We asked Victoria Glass, author of new cookbook Too Good To Waste, for her expert advice on how you can create a feast with the food you would have thrown away thus saving on food wastage but not compromising on taste.
Food waste is big and unappetising news right now. Jamie Oliver has stated that up to 50% of our household food will get thrown away every week. In 2015, in the UK alone, 7.3 million tonnes of edible food was wasted (that equates to £13 billion). If we could put a stop to this catastrophic food waste, it would have the same environmental benefit as taking 1 in 4 cars off the road. We all want to do our bit, but sometimes the first step is the most daunting. You don’t have to be a full on eco-warrior to make a difference; even the smallest changes can have dramatic results.
Reducing your food waste needn’t be dreary. Aside from extra smug points, you’ll also unlock the potential for so much more deliciousness. We all know that when life gives us lemons, we’re supposed to make lemonade, but what do you do with all those squeezed out lemon skins? Make chocolate-dipped candied peel, of course! After you’ve enjoyed your cheese, what do you do with the dregs? Add them to soups and stews. The rinds impart an extra savoury layer to the dish. The stones from fruit can be used to flavour syrups, vinegars and homemade liqueurs (they have a mild bitter flavour, similar to almonds), and empty broad bean pods can be transformed into moreish fritters: perfect to dunk into chilli-spiked mayonnaise.
When it comes to vegetables, forget the peeler and give them a simple scrub instead. There is so much flavour and fibre in the skins and leaving them on not only saves time, but also makes for a more delicious supper. If you do peel your veg, instead of hovering your foot over the bin pedal, consider turning those peelings into oven baked root crisps with just a small slick of oil plus a sprinkling of salt and spice (cumin is my personal favourite), or try your hand at making vegetable skin chutney. And never underestimate the restorative power of stock. I like to keep a Tupperware box in the freezer to collect a stash of vegetable trimmings and herb stalks, ready to throw into a pot with the leftover carcass from Sunday’s roast. And it doesn’t end there.
Mashed potato can made into an elegant vanilla and almond cake with chocolate ganache, or poshed up to make Pommes Dauphine. As well as croutons, crostini and bruschetta, stale bread can be turned into soufflé-topped stew or bread ice cream (trust me, it works!). Chicken skin can be roasted until crisp and served with terragon mousse as a sophisticated canapé, and bacon fat can be transformed into a deeply savoury warm salad dressing. Leftover rice can be transformed into many other dishes, like nasi goreng or a rice tart.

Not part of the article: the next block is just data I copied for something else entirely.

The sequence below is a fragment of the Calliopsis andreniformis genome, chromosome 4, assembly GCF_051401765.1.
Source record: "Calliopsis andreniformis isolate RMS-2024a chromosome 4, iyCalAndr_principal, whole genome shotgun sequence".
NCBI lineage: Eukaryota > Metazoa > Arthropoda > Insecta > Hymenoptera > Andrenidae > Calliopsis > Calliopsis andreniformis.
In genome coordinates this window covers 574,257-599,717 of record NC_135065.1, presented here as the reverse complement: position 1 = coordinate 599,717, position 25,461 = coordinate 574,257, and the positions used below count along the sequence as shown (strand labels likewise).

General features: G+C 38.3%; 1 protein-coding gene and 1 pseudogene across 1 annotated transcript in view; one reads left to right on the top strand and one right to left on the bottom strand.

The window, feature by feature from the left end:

What about those foods that are sightly on the turn? Well, even if your milk has got to the point where it stings your nose, it will make the lightest of scones, both savoury and sweet. Sour milk can be used instead of buttermilk in marinades – the lactic acid helps to tenderise meat and you can also make wonderful homemade soft cheeses. I’ve found that a little sourness actually makes for a better-flavoured cheese. Aside from milk, leftover cream can be resuscitated into Mascarpone and uneaten plain yogurt can be transformed into Labneh. All have the added bonus of making whey as a by-product to use in bread-making, pickling or even in your bathwater for silky soft skin.
I am fairly cavalier about use-by dates and wholly impractical instructions on jars of preserves – like ‘consume within 5 days of opening’ – are routinely ignored. Unless eggs float in water, they’re still good; you don’t need a printed date stamp to tell you otherwise. Please do not mistake my insouciance for irresponsibility. I would never risk month old chops, but it will take more than a limp lettuce or bendy carrot to scupper my supper.
Where food safety is concerned, a little common sense goes a long way. I would never advocate going as far as scraping the mould off the top of anything and eating what’s beneath. Some moulds are harmless, but some are not and, unless you are a biochemist, I would recommend exercising caution. There are limits.
But reducing food waste is not just the crusade of the worthy, or the preserve of the short-on-funds, it’s also in the best interests of everyone’s tastebuds. After all, it is never a hardship to rescue olive brine to make Dirty Martinis!
My new book, Too Good To Waste, thinks beyond the compost to extract every last edible drop from your ingredients. When it comes to reducing waste, you can find uses for even the least likely contenders. Wilted herbs and leaves can be given a new lease of life with my recipes for chicken and watercress wonton soup, rocket gnudi or a dangerously quaffable herbal cucumber gin cooler. Cauliflower leaves make tantalising tempura and broccoli stems are fabulous finely sliced into matchsticks and pickled to accompany gyoza. You can find a wealth of handy tips and delicious recipes to turn even the most maligned fridge finds into a banquet fit for a king.
About the author
Victoria Glass is a cook, recipe developer and food writer. She is the author of five recipe books, contributor to greatbritishchefs.com and has cooked her way through the alphabet – from artichokes to za’atar zebra – on her blog, Alphabet Soup. She has recently completed a stint as food-writer-in-residence at the Roald Dahl Museum & Story Centre. Find her on Twitter: @victoria_glass